Suburban counties, once the bastion of white America, are becoming multiethnic tapestries, and white populations are inching up in some urban areas after big losses in the 1990s, according to new Census estimates out Friday.
“Suburbs and especially fast-growing outer suburbs are not just attracting whites anymore,” says William Frey, demographer at the Brookings Institution, a think tank. “All minority groups are coming. They’re a magnet for blacks as well as Hispanics and Asians.”
The changes are dramatic in the South. About 74% of the growth in the U.S. black population happened there from 2000 to 2005. The region also generated about 71% of the national growth in whites, 42% of the Hispanic growth and 27% of the Asian growth.
“Things are becoming much more multicultural in areas that weren’t before,” says Frey, who analyzed county population estimates for July 1, 2005. “The South’s growth is probably more balanced than other regions in racial and ethnic contributions.”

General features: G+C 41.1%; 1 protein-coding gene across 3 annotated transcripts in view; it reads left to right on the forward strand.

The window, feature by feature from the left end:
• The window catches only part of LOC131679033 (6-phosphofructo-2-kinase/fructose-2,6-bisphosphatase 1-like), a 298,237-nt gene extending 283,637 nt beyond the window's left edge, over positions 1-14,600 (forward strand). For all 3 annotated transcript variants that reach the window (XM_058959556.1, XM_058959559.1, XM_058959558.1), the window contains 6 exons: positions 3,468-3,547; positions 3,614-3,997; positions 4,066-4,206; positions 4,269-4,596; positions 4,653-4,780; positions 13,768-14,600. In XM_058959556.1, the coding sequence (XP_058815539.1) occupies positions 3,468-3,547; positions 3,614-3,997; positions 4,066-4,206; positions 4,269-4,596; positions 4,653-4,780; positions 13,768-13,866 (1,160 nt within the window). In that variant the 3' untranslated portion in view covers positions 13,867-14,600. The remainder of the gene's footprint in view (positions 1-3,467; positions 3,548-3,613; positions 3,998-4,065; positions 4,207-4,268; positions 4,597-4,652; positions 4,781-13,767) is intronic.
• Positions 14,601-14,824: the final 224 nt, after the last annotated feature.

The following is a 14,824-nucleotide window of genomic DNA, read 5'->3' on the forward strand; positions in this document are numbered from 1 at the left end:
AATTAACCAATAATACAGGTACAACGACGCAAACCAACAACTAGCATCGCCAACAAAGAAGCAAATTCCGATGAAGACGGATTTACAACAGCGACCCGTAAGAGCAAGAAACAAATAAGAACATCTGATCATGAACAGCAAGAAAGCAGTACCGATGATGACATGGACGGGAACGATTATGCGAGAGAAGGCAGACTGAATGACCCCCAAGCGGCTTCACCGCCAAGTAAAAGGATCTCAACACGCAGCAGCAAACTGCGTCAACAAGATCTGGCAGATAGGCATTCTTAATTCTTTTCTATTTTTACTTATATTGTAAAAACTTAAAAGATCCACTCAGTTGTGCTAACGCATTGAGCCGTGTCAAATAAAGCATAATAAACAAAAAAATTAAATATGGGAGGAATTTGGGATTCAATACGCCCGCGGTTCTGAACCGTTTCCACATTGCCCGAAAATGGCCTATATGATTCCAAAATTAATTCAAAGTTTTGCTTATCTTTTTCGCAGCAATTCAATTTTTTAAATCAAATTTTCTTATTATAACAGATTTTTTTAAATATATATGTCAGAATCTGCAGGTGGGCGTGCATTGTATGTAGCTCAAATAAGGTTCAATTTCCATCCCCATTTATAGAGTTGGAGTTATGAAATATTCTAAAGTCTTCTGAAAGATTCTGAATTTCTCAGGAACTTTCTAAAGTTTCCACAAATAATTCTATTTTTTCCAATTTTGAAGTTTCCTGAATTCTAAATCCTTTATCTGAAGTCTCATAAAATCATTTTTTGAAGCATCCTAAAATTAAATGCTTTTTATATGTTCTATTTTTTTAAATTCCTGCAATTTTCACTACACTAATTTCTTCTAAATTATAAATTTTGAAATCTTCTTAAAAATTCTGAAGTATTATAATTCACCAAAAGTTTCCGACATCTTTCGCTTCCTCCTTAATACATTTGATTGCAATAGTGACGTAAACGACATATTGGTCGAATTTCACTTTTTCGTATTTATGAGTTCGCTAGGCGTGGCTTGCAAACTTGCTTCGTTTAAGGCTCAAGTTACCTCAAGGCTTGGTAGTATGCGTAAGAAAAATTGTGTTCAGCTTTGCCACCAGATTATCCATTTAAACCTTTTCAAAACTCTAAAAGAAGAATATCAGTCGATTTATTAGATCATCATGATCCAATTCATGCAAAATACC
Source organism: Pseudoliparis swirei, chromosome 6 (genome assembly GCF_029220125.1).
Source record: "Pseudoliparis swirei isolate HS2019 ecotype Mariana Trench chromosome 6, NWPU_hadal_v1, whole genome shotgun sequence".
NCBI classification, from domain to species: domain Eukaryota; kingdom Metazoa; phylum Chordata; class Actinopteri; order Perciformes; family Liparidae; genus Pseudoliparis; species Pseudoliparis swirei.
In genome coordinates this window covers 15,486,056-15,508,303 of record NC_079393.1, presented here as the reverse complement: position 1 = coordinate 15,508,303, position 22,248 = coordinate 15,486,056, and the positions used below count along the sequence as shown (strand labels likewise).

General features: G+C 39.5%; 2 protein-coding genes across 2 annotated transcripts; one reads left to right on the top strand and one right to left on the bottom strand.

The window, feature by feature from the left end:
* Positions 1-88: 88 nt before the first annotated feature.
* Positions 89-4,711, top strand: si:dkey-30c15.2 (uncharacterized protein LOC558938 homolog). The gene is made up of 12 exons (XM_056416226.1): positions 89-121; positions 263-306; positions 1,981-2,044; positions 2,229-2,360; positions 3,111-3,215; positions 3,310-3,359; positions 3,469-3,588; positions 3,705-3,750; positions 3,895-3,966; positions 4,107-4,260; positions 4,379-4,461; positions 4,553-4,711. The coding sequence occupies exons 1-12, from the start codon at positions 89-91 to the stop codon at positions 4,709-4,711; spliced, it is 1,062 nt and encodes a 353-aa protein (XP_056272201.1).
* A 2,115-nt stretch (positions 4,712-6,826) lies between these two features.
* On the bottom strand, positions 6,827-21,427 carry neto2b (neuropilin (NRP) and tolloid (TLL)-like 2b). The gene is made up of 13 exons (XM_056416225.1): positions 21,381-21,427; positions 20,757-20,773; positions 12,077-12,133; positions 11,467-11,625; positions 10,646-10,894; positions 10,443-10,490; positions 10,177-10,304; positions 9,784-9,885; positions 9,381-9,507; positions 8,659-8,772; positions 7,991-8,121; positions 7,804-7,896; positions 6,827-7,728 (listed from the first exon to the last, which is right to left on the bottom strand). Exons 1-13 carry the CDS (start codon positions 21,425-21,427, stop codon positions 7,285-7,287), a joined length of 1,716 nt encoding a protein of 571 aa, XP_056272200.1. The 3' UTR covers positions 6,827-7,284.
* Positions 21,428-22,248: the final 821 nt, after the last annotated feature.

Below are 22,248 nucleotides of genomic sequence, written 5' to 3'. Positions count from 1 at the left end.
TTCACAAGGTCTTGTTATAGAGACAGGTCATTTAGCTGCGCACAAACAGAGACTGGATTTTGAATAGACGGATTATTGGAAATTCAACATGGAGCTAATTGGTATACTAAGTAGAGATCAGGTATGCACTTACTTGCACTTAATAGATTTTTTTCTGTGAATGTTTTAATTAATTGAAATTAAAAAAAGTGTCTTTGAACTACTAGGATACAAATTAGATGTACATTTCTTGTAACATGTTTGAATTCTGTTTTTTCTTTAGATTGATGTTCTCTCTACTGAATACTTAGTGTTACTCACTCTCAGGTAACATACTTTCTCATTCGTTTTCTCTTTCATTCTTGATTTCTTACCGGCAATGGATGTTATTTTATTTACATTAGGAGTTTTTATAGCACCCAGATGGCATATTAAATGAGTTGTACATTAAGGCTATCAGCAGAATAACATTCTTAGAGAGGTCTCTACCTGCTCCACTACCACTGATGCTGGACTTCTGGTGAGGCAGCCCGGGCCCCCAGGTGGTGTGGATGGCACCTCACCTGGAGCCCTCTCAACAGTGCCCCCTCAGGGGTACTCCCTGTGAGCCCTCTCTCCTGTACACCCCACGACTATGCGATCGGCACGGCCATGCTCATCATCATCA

Atlanta suburbs in counties such as Gwinnett, Clayton and Cobb had some of the largest gains among blacks, more evidence that the return black migration to the South that began in the 1990s continues.
Some cities and close-in suburbs that lost whites throughout the 1990s gained or at least stemmed their losses. In New York City, Manhattan lost 18,000 non-Hispanic whites in the 1990s but gained 51,000 from 2000 to 2005. Queens lost 175,000 whites in the ‘90s but has lost less than a third of that so far this decade. Fast-gentrifying Brooklyn lost 43,000 whites in the ‘90s but has added more than 5,000 since 2000.
A study earlier this year by CEOs for Cities, a Chicago-based network of urban leaders, found that adults ages 25 to 34 are 30% more likely to live within 3 miles of central business districts.
“It’s part of the continuing story of the comeback of cities,” says Carol Coletta, president of the group. “Diversification is taking place, and that’s generally good news for everyone. When poor people are isolated or racial minorities are isolated, it’s not good for the economy.”
—Almost half of the growth among whites took place in small metropolitan areas. Blacks, Hispanics and Asians gravitated more toward large metropolitan areas.
—More than a third of Asian growth took place in large metro areas in the West.
—Hispanics account for 71% of the Northeast’s population gains this decade.